Jizou (地蔵), originally Ksitigarbha, is a bodhisattva revered in Buddhism with the appearance of a Buddhist monk. In Japan, he is seen as bodhisattva of the dead, guardian of children and patron deity of deceased young. He is also a guardian of travelers. Statues of him are commonly seen roadside or in cemeteries. These statues may be dressed in bibs and hankerchiefs or have childrens' toys such as pinwheels placed with them by visitors praying for their children. They are also prayed to by those wishing for safe travel.
Jizou in Touhou
In Oriental Sacred Place, Marisa Kirisame picked up a jizou from the side of a road and brought it to the Hakurei Shrine. Reimu Hakurei tells her it can't help her with her desire for long life, better fortune and business, things Byakuren Hijiri said they are useful for, due to no god being inside (yet). They leave it beside the Three Fairies' tree behind the shrine, which the Fairies believe is a marker placed there to signal treasure.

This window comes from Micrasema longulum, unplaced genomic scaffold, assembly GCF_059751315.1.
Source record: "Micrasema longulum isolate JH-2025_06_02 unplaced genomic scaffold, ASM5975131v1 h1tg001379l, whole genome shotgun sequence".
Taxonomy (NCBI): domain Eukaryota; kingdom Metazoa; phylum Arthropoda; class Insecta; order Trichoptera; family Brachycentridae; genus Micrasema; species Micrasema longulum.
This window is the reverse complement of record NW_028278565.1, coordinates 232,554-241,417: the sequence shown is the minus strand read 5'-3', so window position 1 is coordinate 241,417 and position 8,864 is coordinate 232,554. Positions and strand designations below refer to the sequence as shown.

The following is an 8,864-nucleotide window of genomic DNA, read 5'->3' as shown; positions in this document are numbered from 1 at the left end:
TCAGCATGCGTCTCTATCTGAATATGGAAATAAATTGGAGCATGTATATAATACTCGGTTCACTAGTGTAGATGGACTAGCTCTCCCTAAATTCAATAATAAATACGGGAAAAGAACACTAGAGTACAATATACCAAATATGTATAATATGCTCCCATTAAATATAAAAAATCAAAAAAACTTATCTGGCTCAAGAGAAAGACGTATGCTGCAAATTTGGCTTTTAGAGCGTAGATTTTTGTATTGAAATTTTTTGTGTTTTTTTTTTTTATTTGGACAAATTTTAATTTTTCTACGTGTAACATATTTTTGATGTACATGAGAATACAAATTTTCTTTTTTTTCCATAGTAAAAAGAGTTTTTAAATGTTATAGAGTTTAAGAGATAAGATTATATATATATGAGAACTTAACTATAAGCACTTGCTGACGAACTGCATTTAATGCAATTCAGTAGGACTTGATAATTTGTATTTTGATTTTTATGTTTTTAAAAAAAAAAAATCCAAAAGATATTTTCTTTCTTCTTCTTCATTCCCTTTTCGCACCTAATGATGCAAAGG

Before long, Komachi Onozuka comes looking for it. She confronts Reimu and Marisa and says it is useless where it is. Marisa is convinced to retrive it after being told retribution from Hell may come to Marisa. As Marisa approaches the jizou, she falls into a hole turned hidden trap the Fairies dug to the find the treasure, receiving her retribution.
In the course of the story, Komachi notes Eiki Shiki, Yamaxanadu was originally a jizou who gained enough faith to eventually become Yama. According to Hieda no Akyuu, almost all Yama were formerly old jizou.
Narumi Yatadera, a jizou statue in the Forest of Magic, became sentient from the forest's magic powers. The exact date is unknown, but Marisa Kirisame's familiarity with her means it was a significant amount of time before Hidden Star in Four Seasons.